Spike Jones wrote:
> > - spike wrote
> > >if successful, this revenous simpleton would be dangerous as
> > >hell but incapable of crossing interstellar space. spike
> > Samael wrote: Except that microscopic particles have travlled from Earth to
> > Mars and visa versa. Dust is freuently thrown out of earths gravity well by
> > meteor strieks
> > (frequently on a geological time scale).
> of course, interstellar space is about 5 orders of magintude larger than
> interplanetary space. i need to do the calcs, but intuition tells me
> a meteor could not punch material out of the sun's gravity well, and even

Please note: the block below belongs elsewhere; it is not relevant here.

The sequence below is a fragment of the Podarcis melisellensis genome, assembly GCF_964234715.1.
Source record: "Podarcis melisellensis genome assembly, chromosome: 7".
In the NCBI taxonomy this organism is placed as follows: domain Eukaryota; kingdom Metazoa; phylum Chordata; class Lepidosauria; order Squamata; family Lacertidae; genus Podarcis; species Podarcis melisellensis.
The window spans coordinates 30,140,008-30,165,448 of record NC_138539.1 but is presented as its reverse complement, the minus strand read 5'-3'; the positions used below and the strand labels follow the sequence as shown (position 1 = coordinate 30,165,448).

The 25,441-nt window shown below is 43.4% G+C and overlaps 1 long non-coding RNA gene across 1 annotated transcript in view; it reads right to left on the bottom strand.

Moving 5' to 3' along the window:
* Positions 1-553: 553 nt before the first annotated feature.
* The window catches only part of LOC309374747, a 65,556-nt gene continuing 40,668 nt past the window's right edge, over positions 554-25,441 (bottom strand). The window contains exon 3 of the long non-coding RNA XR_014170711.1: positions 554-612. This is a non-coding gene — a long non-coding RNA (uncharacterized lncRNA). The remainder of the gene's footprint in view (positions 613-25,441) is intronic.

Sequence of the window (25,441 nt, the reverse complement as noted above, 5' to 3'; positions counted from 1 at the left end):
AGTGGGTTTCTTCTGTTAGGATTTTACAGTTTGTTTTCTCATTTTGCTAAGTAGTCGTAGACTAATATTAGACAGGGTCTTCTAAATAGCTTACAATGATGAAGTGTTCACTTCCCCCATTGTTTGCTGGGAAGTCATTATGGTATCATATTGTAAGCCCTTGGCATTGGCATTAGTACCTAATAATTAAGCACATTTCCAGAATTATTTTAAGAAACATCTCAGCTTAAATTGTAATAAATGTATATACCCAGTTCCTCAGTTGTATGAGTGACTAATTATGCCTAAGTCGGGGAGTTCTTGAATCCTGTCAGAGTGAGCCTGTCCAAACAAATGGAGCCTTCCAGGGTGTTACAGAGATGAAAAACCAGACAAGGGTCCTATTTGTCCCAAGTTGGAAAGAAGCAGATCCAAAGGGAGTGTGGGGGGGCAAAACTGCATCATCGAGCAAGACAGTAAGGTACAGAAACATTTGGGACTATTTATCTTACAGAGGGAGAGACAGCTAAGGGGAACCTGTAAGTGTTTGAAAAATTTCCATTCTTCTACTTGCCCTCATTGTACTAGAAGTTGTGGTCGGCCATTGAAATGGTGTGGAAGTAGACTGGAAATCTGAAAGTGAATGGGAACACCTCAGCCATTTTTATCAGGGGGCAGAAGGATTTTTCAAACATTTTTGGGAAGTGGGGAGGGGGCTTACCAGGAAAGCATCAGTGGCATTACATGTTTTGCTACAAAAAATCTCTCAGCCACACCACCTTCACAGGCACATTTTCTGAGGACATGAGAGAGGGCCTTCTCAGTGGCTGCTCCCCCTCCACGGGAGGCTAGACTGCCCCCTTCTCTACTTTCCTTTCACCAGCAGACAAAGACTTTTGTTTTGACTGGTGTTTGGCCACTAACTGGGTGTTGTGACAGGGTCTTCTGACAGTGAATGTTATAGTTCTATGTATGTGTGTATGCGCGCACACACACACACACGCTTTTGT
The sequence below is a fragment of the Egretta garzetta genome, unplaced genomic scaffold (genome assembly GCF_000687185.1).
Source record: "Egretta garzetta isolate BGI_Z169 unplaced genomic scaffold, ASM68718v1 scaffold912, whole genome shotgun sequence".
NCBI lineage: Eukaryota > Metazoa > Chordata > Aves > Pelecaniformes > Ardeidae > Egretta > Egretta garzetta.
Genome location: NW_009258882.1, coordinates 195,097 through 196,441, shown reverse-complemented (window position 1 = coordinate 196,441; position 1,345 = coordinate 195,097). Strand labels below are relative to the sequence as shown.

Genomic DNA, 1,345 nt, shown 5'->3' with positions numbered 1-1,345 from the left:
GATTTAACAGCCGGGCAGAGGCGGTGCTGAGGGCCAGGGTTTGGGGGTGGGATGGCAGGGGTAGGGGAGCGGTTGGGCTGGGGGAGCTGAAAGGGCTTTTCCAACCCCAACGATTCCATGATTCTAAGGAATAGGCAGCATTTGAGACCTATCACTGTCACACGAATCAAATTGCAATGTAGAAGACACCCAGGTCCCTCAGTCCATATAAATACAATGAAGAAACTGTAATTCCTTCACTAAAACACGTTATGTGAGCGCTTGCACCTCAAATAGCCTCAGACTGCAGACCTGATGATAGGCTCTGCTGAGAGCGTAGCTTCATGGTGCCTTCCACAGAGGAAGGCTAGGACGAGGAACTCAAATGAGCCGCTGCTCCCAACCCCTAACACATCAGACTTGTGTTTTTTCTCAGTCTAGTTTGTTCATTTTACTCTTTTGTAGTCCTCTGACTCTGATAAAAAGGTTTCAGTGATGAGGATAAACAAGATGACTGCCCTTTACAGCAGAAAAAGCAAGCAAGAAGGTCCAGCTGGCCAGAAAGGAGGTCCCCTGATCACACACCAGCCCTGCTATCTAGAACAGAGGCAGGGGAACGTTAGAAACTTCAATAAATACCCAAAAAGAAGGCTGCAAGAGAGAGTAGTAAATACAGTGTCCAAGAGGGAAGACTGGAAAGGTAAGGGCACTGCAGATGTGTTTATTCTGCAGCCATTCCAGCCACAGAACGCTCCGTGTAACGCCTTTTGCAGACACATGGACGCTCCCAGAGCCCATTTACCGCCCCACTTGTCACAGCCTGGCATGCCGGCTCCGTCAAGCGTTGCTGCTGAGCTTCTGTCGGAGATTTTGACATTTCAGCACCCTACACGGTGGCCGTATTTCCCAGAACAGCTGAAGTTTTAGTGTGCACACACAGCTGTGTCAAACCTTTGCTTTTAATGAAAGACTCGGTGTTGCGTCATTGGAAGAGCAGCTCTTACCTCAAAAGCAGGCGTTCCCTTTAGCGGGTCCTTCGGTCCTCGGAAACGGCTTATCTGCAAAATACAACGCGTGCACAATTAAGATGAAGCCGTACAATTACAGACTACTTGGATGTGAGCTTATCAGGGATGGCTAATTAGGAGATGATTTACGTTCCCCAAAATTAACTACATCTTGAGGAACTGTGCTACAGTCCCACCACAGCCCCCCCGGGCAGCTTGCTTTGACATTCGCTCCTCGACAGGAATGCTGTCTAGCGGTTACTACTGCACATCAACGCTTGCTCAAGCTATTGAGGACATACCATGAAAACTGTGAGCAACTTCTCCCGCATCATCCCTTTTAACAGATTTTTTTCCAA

> if so, the simple relicator would not survive the jillions of years of
> wandering thru i.s. space. guess that would explain why we have
> never had one fall on this planet.
Actually, its a matter of proportions, obviously. A 10 ton meteor impacting a 1 ton meteor will obviously impart such energy that peices of the second meteor which are repelled along the path of the first meteor will have more than 3 times the velocity of the first meteor.... which should be in excess of the sun's escape velocity....
> a grey-gooed double star might be able to goo its neighbor perhaps. spike
If you assume that the goo is actually a goo, rather than a more solid structure, then impacts will obviously be absorbed with far less ejecta than a similar strick on a solid structure like a ferrous or cabonacious(sp?) chrondrite meteor.